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Development of Banded Structure in a Numerically Simulated Hurricane

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  • 1 National Meteorological Center, NWS, NOAA, Washington, D.C. 20023
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Abstract

The developments of the propagating and the stationary bands in a three-dimensional model of a hurricane (Isbell, 1964) are investigated. Propagating bands in the vertical motion fields in the middle and the upper troposphere form in the regions of strong heating in the upper troposphere and weak cooling in the middle troposphere. The structures of the wind, temperature and pressure fields in these bands are similar to those observed in the outer radar bands of hurricanes. Strong, nearly stationary bands form close to the center in the intense storm stage.

Results of two experiments, one (M1) in which the so-called nonconvective release of latent heat in the upper troposphere is included and the other (M2) in which this heating is not incorporated, are compared. Convective release of latent heat is included in both experiments. The stationary bands in which form in M1, also develop in M2. The propagating bands which form in M1, however, do not develop in M2. The rate of intensification of the simulated storm in M1 is nearly the same as observed in Isbell; it is, however, significantly weaker in M2. It is shown that the inclusion of nonconvective release of latent heat in M1 enhances the upper tropospheric outflow which induces strong zones of convergence in the boundary layer. The resulting increase in the upward motion at the top of the boundary layer augments the convective release of latent heat and leads to a rapid intensification of the disturbance.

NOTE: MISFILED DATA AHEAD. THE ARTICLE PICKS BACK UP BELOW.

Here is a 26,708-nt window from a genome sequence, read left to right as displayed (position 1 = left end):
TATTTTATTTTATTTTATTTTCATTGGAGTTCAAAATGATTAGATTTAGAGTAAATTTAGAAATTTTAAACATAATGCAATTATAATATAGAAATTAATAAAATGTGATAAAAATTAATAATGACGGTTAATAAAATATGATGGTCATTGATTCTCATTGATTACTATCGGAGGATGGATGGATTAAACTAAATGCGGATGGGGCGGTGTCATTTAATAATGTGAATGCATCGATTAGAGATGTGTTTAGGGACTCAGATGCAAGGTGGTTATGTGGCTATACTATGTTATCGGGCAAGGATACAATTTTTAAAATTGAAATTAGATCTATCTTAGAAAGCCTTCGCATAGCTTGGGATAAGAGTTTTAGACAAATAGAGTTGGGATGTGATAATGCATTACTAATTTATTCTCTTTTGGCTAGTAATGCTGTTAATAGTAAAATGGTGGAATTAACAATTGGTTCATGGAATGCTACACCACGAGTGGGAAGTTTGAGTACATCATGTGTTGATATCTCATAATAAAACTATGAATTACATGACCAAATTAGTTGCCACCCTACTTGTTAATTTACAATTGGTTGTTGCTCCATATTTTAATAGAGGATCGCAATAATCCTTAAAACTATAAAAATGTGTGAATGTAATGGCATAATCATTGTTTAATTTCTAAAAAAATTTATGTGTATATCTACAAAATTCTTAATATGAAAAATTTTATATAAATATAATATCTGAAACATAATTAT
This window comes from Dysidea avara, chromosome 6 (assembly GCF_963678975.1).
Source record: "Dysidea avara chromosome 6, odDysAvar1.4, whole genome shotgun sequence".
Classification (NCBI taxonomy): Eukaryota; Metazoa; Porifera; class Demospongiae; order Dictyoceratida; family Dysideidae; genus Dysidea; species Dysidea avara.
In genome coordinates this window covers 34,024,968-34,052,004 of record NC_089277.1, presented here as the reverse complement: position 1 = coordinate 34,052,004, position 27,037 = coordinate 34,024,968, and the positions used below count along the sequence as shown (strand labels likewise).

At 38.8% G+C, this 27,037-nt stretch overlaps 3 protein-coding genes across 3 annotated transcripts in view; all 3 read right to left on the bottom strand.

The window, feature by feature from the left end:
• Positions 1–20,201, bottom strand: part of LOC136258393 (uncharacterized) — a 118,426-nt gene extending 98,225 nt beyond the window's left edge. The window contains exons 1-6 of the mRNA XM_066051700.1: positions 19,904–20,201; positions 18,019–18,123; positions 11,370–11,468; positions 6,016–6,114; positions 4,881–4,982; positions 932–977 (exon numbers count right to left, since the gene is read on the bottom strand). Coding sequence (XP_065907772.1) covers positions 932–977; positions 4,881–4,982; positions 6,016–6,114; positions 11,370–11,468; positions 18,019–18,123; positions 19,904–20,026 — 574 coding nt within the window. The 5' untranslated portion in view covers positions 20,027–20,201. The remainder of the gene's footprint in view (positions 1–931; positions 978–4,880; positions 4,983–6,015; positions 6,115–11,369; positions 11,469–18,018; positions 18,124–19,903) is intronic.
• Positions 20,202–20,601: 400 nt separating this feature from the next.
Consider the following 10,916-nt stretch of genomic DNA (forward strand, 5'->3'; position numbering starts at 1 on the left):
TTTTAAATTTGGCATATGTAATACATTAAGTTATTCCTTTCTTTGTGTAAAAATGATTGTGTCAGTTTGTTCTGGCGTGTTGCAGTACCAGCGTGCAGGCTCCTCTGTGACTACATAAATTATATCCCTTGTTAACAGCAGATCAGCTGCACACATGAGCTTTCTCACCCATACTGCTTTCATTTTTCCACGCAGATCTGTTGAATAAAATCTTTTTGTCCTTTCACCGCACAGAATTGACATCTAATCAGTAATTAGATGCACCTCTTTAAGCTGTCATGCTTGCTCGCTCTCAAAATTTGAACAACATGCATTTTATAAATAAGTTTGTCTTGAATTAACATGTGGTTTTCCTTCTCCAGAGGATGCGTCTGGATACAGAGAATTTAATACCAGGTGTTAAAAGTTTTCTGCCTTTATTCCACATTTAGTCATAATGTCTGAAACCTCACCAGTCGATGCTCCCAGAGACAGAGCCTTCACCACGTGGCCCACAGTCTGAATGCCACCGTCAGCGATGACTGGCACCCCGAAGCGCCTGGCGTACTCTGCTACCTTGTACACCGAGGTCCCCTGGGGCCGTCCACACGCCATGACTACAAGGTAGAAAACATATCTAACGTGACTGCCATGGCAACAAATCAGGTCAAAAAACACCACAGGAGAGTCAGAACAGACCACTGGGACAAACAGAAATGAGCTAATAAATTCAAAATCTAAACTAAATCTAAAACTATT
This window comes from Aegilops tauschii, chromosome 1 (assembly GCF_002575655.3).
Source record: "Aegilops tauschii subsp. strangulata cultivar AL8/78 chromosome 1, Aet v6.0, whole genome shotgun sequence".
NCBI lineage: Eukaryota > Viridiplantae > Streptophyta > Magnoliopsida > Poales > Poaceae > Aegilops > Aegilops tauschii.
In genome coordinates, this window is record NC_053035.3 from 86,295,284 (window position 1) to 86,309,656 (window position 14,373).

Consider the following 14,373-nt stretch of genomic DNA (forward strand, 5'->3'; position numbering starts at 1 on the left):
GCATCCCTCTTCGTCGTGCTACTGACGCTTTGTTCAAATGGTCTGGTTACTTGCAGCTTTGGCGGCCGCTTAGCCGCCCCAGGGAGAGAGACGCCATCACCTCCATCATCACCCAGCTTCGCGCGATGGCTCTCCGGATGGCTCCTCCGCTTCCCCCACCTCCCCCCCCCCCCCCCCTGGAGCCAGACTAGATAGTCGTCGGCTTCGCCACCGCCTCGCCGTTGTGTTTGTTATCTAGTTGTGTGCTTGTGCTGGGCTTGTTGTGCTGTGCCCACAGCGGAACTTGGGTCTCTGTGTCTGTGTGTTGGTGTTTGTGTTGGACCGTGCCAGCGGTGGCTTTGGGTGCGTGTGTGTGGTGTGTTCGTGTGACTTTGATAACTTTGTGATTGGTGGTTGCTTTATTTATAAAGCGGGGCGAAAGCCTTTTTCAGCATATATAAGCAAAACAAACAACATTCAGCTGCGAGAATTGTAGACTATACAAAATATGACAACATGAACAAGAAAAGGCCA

Abstract

The developments of the propagating and the stationary bands in a three-dimensional model of a hurricane (Isbell, 1964) are investigated. Propagating bands in the vertical motion fields in the middle and the upper troposphere form in the regions of strong heating in the upper troposphere and weak cooling in the middle troposphere. The structures of the wind, temperature and pressure fields in these bands are similar to those observed in the outer radar bands of hurricanes. Strong, nearly stationary bands form close to the center in the intense storm stage.

Results of two experiments, one (M1) in which the so-called nonconvective release of latent heat in the upper troposphere is included and the other (M2) in which this heating is not incorporated, are compared. Convective release of latent heat is included in both experiments. The stationary bands in which form in M1, also develop in M2. The propagating bands which form in M1, however, do not develop in M2. The rate of intensification of the simulated storm in M1 is nearly the same as observed in Isbell; it is, however, significantly weaker in M2. It is shown that the inclusion of nonconvective release of latent heat in M1 enhances the upper tropospheric outflow which induces strong zones of convergence in the boundary layer. The resulting increase in the upward motion at the top of the boundary layer augments the convective release of latent heat and leads to a rapid intensification of the disturbance.

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